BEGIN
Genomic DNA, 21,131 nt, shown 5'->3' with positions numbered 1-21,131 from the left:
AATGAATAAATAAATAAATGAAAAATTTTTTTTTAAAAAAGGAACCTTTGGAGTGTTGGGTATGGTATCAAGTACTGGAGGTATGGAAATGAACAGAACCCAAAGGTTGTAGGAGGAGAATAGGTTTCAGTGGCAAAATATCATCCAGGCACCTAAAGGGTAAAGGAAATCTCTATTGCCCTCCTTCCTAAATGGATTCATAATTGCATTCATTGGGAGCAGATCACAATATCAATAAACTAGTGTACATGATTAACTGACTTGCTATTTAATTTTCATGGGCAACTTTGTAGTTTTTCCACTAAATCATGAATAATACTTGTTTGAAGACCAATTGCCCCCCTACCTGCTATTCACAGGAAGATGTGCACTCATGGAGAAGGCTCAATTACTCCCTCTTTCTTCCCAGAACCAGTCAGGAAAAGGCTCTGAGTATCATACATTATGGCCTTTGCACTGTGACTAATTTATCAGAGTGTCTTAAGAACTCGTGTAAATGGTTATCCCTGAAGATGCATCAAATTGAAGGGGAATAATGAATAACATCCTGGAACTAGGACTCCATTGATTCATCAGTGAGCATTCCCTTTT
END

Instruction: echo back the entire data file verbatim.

Genomic DNA, 21,131 nt, shown 5'->3' with positions numbered 1-21,131 from the left:
AATGAATAAATAAATAAATGAAAAATTTTTTTTTAAAAAAGGAACCTTTGGAGTGTTGGGTATGGTATCAAGTACTGGAGGTATGGAAATGAACAGAACCCAAAGGTTGTAGGAGGAGAATAGGTTTCAGTGGCAAAATATCATCCAGGCACCTAAAGGGTAAAGGAAATCTCTATTGCCCTCCTTCCTAAATGGATTCATAATTGCATTCATTGGGAGCAGATCACAATATCAATAAACTAGTGTACATGATTAACTGACTTGCTATTTAATTTTCATGGGCAACTTTGTAGTTTTTCCACTAAATCATGAATAATACTTGTTTGAAGACCAATTGCCCCCCTACCTGCTATTCACAGGAAGATGTGCACTCATGGAGAAGGCTCAATTACTCCCTCTTTCTTCCCAGAACCAGTCAGGAAAAGGCTCTGAGTATCATACATTATGGCCTTTGCACTGTGACTAATTTATCAGAGTGTCTTAAGAACTCGTGTAAATGGTTATCCCTGAAGATGCATCAAATTGAAGGGGAATAATGAATAACATCCTGGAACTAGGACTCCATTGATTCATCAGTGAGCATTCCCTTTT